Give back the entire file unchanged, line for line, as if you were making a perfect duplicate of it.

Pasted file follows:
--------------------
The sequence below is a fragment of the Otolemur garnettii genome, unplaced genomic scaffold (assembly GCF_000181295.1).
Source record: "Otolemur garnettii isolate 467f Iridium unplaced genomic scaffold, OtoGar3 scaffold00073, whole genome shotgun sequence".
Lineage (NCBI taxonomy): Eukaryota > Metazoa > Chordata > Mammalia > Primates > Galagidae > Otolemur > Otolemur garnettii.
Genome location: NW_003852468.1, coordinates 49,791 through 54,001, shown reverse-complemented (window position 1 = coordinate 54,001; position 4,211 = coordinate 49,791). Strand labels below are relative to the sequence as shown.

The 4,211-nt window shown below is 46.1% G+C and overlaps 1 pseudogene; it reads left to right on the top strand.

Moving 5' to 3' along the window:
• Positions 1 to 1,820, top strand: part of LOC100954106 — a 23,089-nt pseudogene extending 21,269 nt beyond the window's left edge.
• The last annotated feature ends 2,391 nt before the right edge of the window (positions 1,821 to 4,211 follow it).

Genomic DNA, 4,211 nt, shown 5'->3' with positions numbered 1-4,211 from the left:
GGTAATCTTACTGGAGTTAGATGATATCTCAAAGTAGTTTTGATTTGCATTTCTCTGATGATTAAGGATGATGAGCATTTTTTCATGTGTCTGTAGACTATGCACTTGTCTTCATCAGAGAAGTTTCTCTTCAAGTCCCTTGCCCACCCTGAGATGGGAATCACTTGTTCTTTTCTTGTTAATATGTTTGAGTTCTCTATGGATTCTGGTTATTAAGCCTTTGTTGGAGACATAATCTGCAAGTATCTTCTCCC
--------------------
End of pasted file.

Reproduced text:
The sequence below is a fragment of the Otolemur garnettii genome, unplaced genomic scaffold (assembly GCF_000181295.1).
Source record: "Otolemur garnettii isolate 467f Iridium unplaced genomic scaffold, OtoGar3 scaffold00073, whole genome shotgun sequence".
Lineage (NCBI taxonomy): Eukaryota > Metazoa > Chordata > Mammalia > Primates > Galagidae > Otolemur > Otolemur garnettii.
Genome location: NW_003852468.1, coordinates 49,791 through 54,001, shown reverse-complemented (window position 1 = coordinate 54,001; position 4,211 = coordinate 49,791). Strand labels below are relative to the sequence as shown.

The 4,211-nt window shown below is 46.1% G+C and overlaps 1 pseudogene; it reads left to right on the top strand.

Moving 5' to 3' along the window:
• Positions 1 to 1,820, top strand: part of LOC100954106 — a 23,089-nt pseudogene extending 21,269 nt beyond the window's left edge.
• The last annotated feature ends 2,391 nt before the right edge of the window (positions 1,821 to 4,211 follow it).

Genomic DNA, 4,211 nt, shown 5'->3' with positions numbered 1-4,211 from the left:
GGTAATCTTACTGGAGTTAGATGATATCTCAAAGTAGTTTTGATTTGCATTTCTCTGATGATTAAGGATGATGAGCATTTTTTCATGTGTCTGTAGACTATGCACTTGTCTTCATCAGAGAAGTTTCTCTTCAAGTCCCTTGCCCACCCTGAGATGGGAATCACTTGTTCTTTTCTTGTTAATATGTTTGAGTTCTCTATGGATTCTGGTTATTAAGCCTTTGTTGGAGACATAATCTGCAAGTATCTTCTCCC